Content Runner takes between 7 percent and 15 percent of the final cost of the content. Their cut, however, is passed onto the client and the final cost of the project is the amount the writer sees.
All writers must have a PayPal account to receive their earnings.
A writer with $30 worth or more of work completed will have that total passed on automatically on Tuesdays. Those with less than $30 in the coffers have their funds transferred via PayPal every two weeks.
Reviews of Content Runner
Reviewers say Content Runner is indeed legitimate but lacks a lot of jobs. According to one user, agency clients using the site often exploit writers by offering ‘content mill” rates that are basically bottom of the barrel.
The queue is lacking in quantity as well, reviewers say.
Stil, they were happy enough to keep Content Runner among their list of “the good sites,” primarily because there is potential there for client/writer relationships. Not only that, reviewers said the site is simple to navigate, easy to join, and flexible when it comes to due dates.
A lot of those reviewers said Content Runner is a fine place for new freelance writers to cut their teeth and for experienced writers to look for clients.
However, they say don’t expect Content Runner to be the last site a freelance writer will ever need.
History of Content Runner
The site was developed in 2013 by Chad Fisher who at the time found organizing writers using email and spreadsheet a bit daunting. Knowing he was likely not the only business with this problem, he started Content Runner to organize the process.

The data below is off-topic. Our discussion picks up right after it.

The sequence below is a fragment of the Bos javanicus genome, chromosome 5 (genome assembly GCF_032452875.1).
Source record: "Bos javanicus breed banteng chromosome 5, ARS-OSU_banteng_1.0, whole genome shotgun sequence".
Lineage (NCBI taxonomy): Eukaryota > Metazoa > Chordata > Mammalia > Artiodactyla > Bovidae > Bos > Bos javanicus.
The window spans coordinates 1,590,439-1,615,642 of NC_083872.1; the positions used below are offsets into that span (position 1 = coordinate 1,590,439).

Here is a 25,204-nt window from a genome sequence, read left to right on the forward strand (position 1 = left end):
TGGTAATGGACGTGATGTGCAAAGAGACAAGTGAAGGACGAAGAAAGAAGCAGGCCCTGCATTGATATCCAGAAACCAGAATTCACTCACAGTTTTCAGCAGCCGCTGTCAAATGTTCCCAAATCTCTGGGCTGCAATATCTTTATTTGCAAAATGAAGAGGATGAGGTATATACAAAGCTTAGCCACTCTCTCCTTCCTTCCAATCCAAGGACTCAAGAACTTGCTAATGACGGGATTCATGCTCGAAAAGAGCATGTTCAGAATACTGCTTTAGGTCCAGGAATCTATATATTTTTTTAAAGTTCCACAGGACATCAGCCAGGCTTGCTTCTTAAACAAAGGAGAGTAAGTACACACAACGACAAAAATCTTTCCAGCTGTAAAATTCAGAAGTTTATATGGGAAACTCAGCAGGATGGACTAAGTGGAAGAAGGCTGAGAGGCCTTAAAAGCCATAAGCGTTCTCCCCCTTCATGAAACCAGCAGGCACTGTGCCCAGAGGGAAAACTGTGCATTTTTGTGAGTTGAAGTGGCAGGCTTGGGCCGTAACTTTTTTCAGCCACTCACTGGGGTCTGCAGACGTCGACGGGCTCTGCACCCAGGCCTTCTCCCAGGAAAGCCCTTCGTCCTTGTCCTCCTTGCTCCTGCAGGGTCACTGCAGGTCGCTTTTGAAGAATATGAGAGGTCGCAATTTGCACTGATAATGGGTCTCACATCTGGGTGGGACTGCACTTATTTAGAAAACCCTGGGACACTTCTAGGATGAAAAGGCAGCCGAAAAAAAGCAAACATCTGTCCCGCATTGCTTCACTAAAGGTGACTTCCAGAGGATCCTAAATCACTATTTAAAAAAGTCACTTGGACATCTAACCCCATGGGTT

The site offers to do all the things that agencies usually don’t have time to complete, like collect W|-9’s, status tracking, and running Copyspace checks.
The company is still in the start-up category as evidenced by a “tour” on its “About Us” page. The video is a staggering 57 seconds and takes viewers on a short walk down a hallway to see the office space. There were about five rooms, including a conference area, with office furniture that looks straight out of a yard sale.
Not exactly corporate America.
At least the online presence of the company looks nice.
- Above are three statistics relating to Content Runner, including the number of writers they work with — 6083. The statistics prove the site is one of the more venerable content mills on the market.
Recommending Content Runner
Since it’s so easy to join, why not give Content Runner a chance.
It really can’t hurt.
The only downside is the need for a healthy dose of private information, such as a valid U.S. ID, that could contain some sensitive numbers. Others items that may put people off is a PayPal address or tax information.
However, such information is par for the course for a freelance writer.
I agree with reviewers of Content Runner. Beginners to freelance writing should give registration a try.
It’s relatively painless and as long as you are a resident of the U.S., you’re in.
Asa side note, Content Runner also has a robust and relevant blog presence. This to me is a good sign.
My only concern is the start-up nature of the company. The little tour of Constant Runner proves it is not flush with cash, which makes me wonder a little about their longevity in the content game.
Are they going to be a success? Will they get nicer office furniture?
I hope so. Success is a good thing and it would be nice to be a part of a winning brand.